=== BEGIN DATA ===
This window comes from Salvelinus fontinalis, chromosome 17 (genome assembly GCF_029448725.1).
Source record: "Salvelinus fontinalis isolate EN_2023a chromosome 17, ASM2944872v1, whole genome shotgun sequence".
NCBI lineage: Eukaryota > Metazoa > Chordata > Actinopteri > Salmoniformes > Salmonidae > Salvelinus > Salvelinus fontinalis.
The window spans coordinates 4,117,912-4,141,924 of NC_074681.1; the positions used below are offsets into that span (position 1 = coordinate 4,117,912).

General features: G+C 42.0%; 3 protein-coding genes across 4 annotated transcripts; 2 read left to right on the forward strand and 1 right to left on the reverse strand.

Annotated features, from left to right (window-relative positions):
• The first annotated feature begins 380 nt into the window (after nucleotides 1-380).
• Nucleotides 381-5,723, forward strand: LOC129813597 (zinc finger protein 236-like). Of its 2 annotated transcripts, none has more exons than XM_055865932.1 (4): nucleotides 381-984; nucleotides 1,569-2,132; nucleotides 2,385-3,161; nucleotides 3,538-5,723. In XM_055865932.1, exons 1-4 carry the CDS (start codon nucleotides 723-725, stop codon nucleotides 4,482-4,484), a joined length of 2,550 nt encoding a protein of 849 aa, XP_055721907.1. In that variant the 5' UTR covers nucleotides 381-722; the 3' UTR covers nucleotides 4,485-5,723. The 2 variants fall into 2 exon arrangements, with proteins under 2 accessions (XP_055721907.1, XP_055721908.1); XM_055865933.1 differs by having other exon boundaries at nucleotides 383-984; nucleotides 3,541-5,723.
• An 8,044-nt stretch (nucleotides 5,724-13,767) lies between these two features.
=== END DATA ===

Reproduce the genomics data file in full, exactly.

This window comes from Salvelinus fontinalis, chromosome 17 (genome assembly GCF_029448725.1).
Source record: "Salvelinus fontinalis isolate EN_2023a chromosome 17, ASM2944872v1, whole genome shotgun sequence".
NCBI lineage: Eukaryota > Metazoa > Chordata > Actinopteri > Salmoniformes > Salmonidae > Salvelinus > Salvelinus fontinalis.
The window spans coordinates 4,117,912-4,141,924 of NC_074681.1; the positions used below are offsets into that span (position 1 = coordinate 4,117,912).

General features: G+C 42.0%; 3 protein-coding genes across 4 annotated transcripts; 2 read left to right on the forward strand and 1 right to left on the reverse strand.

Annotated features, from left to right (window-relative positions):
• The first annotated feature begins 380 nt into the window (after nucleotides 1-380).
• Nucleotides 381-5,723, forward strand: LOC129813597 (zinc finger protein 236-like). Of its 2 annotated transcripts, none has more exons than XM_055865932.1 (4): nucleotides 381-984; nucleotides 1,569-2,132; nucleotides 2,385-3,161; nucleotides 3,538-5,723. In XM_055865932.1, exons 1-4 carry the CDS (start codon nucleotides 723-725, stop codon nucleotides 4,482-4,484), a joined length of 2,550 nt encoding a protein of 849 aa, XP_055721907.1. In that variant the 5' UTR covers nucleotides 381-722; the 3' UTR covers nucleotides 4,485-5,723. The 2 variants fall into 2 exon arrangements, with proteins under 2 accessions (XP_055721907.1, XP_055721908.1); XM_055865933.1 differs by having other exon boundaries at nucleotides 383-984; nucleotides 3,541-5,723.
• An 8,044-nt stretch (nucleotides 5,724-13,767) lies between these two features.